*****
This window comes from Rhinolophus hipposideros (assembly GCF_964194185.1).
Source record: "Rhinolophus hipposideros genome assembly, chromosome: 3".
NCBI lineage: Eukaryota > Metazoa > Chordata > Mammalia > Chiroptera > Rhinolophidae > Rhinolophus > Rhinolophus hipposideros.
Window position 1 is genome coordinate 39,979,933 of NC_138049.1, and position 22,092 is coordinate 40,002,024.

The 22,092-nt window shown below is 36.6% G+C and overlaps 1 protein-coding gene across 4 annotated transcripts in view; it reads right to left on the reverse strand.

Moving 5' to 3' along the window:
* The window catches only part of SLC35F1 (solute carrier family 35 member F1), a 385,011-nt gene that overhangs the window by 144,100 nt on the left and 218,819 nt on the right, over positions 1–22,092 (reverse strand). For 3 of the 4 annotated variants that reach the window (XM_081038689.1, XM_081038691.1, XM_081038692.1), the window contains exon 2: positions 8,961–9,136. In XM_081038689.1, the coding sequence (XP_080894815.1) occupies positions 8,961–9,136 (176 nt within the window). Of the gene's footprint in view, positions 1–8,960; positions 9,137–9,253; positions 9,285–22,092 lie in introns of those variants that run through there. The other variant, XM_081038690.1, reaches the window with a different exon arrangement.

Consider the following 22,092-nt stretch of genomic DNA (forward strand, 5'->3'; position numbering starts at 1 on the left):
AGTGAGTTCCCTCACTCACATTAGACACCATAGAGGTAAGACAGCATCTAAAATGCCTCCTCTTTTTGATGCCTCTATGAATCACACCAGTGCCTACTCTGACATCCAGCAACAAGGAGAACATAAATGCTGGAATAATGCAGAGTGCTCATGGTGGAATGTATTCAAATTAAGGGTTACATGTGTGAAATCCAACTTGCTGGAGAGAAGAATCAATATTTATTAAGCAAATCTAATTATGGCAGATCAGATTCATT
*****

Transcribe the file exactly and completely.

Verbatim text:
This window comes from Rhinolophus hipposideros (assembly GCF_964194185.1).
Source record: "Rhinolophus hipposideros genome assembly, chromosome: 3".
NCBI lineage: Eukaryota > Metazoa > Chordata > Mammalia > Chiroptera > Rhinolophidae > Rhinolophus > Rhinolophus hipposideros.
Window position 1 is genome coordinate 39,979,933 of NC_138049.1, and position 22,092 is coordinate 40,002,024.

The 22,092-nt window shown below is 36.6% G+C and overlaps 1 protein-coding gene across 4 annotated transcripts in view; it reads right to left on the reverse strand.

Moving 5' to 3' along the window:
* The window catches only part of SLC35F1 (solute carrier family 35 member F1), a 385,011-nt gene that overhangs the window by 144,100 nt on the left and 218,819 nt on the right, over positions 1–22,092 (reverse strand). For 3 of the 4 annotated variants that reach the window (XM_081038689.1, XM_081038691.1, XM_081038692.1), the window contains exon 2: positions 8,961–9,136. In XM_081038689.1, the coding sequence (XP_080894815.1) occupies positions 8,961–9,136 (176 nt within the window). Of the gene's footprint in view, positions 1–8,960; positions 9,137–9,253; positions 9,285–22,092 lie in introns of those variants that run through there. The other variant, XM_081038690.1, reaches the window with a different exon arrangement.

Consider the following 22,092-nt stretch of genomic DNA (forward strand, 5'->3'; position numbering starts at 1 on the left):
AGTGAGTTCCCTCACTCACATTAGACACCATAGAGGTAAGACAGCATCTAAAATGCCTCCTCTTTTTGATGCCTCTATGAATCACACCAGTGCCTACTCTGACATCCAGCAACAAGGAGAACATAAATGCTGGAATAATGCAGAGTGCTCATGGTGGAATGTATTCAAATTAAGGGTTACATGTGTGAAATCCAACTTGCTGGAGAGAAGAATCAATATTTATTAAGCAAATCTAATTATGGCAGATCAGATTCATT